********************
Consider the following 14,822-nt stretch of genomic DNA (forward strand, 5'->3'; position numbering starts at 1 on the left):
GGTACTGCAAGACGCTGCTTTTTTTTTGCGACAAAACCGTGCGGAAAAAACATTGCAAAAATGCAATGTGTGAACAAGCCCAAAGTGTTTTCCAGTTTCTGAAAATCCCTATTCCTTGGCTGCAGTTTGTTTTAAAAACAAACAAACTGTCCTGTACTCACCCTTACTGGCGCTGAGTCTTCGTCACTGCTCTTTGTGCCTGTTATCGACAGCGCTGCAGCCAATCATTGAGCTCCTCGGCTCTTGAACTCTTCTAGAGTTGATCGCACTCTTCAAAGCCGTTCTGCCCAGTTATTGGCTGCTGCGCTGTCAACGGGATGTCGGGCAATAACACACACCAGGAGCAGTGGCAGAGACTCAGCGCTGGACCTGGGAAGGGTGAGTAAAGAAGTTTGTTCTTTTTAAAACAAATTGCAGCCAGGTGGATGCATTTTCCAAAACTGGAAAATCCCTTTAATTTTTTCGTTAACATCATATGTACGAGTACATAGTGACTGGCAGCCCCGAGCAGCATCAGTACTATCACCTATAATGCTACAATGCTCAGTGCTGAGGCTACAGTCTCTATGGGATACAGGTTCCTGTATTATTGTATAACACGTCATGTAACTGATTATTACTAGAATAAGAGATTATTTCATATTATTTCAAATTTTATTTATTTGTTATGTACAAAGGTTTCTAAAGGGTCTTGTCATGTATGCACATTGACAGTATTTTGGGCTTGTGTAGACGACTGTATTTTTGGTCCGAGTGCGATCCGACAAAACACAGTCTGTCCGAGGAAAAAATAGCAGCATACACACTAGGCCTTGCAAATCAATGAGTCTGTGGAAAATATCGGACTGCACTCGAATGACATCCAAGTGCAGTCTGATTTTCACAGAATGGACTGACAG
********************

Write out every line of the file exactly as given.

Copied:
Consider the following 14,822-nt stretch of genomic DNA (forward strand, 5'->3'; position numbering starts at 1 on the left):
GGTACTGCAAGACGCTGCTTTTTTTTTGCGACAAAACCGTGCGGAAAAAACATTGCAAAAATGCAATGTGTGAACAAGCCCAAAGTGTTTTCCAGTTTCTGAAAATCCCTATTCCTTGGCTGCAGTTTGTTTTAAAAACAAACAAACTGTCCTGTACTCACCCTTACTGGCGCTGAGTCTTCGTCACTGCTCTTTGTGCCTGTTATCGACAGCGCTGCAGCCAATCATTGAGCTCCTCGGCTCTTGAACTCTTCTAGAGTTGATCGCACTCTTCAAAGCCGTTCTGCCCAGTTATTGGCTGCTGCGCTGTCAACGGGATGTCGGGCAATAACACACACCAGGAGCAGTGGCAGAGACTCAGCGCTGGACCTGGGAAGGGTGAGTAAAGAAGTTTGTTCTTTTTAAAACAAATTGCAGCCAGGTGGATGCATTTTCCAAAACTGGAAAATCCCTTTAATTTTTTCGTTAACATCATATGTACGAGTACATAGTGACTGGCAGCCCCGAGCAGCATCAGTACTATCACCTATAATGCTACAATGCTCAGTGCTGAGGCTACAGTCTCTATGGGATACAGGTTCCTGTATTATTGTATAACACGTCATGTAACTGATTATTACTAGAATAAGAGATTATTTCATATTATTTCAAATTTTATTTATTTGTTATGTACAAAGGTTTCTAAAGGGTCTTGTCATGTATGCACATTGACAGTATTTTGGGCTTGTGTAGACGACTGTATTTTTGGTCCGAGTGCGATCCGACAAAACACAGTCTGTCCGAGGAAAAAATAGCAGCATACACACTAGGCCTTGCAAATCAATGAGTCTGTGGAAAATATCGGACTGCACTCGAATGACATCCAAGTGCAGTCTGATTTTCACAGAATGGACTGACAG